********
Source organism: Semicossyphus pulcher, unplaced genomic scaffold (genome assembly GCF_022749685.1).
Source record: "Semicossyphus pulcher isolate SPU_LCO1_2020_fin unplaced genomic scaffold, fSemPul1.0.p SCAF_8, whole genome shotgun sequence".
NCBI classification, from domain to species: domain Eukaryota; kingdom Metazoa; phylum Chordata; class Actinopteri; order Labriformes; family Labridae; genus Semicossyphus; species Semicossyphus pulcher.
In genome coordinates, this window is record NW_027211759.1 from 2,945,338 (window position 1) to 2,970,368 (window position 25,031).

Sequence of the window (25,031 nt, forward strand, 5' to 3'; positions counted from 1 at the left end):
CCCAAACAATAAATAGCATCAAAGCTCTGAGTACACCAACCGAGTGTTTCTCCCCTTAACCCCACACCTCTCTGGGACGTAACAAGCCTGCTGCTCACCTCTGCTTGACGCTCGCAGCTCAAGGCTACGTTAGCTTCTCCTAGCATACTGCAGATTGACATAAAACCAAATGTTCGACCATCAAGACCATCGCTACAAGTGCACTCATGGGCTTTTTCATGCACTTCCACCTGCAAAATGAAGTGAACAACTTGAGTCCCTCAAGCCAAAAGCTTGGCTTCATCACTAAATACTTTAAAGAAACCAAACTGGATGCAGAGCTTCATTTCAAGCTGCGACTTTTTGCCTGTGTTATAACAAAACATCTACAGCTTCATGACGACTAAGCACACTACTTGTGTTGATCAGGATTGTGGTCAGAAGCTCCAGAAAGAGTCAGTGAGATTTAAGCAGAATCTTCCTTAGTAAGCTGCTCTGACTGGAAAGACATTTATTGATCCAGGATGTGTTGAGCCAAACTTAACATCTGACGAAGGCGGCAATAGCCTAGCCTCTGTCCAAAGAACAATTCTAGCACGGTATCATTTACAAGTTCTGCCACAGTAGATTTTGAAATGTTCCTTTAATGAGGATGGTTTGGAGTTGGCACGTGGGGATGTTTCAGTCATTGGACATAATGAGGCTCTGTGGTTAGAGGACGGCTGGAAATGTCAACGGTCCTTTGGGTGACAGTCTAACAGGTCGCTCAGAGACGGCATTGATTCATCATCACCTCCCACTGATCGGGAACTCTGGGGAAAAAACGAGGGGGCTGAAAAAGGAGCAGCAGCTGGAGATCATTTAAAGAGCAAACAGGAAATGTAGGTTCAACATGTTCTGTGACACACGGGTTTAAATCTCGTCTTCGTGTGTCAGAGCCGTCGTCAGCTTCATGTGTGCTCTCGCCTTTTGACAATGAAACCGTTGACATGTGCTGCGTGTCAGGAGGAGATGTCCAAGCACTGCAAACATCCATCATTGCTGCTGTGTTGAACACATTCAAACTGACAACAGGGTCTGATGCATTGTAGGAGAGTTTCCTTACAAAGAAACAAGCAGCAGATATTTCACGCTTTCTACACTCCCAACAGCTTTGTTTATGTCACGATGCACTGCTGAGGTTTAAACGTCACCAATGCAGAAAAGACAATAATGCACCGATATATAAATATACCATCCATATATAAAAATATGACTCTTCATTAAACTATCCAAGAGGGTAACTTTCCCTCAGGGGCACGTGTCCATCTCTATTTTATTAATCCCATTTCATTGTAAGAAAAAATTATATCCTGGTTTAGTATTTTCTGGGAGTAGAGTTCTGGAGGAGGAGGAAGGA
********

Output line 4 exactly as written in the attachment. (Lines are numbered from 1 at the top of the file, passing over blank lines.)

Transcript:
In genome coordinates, this window is record NW_027211759.1 from 2,945,338 (window position 1) to 2,970,368 (window position 25,031).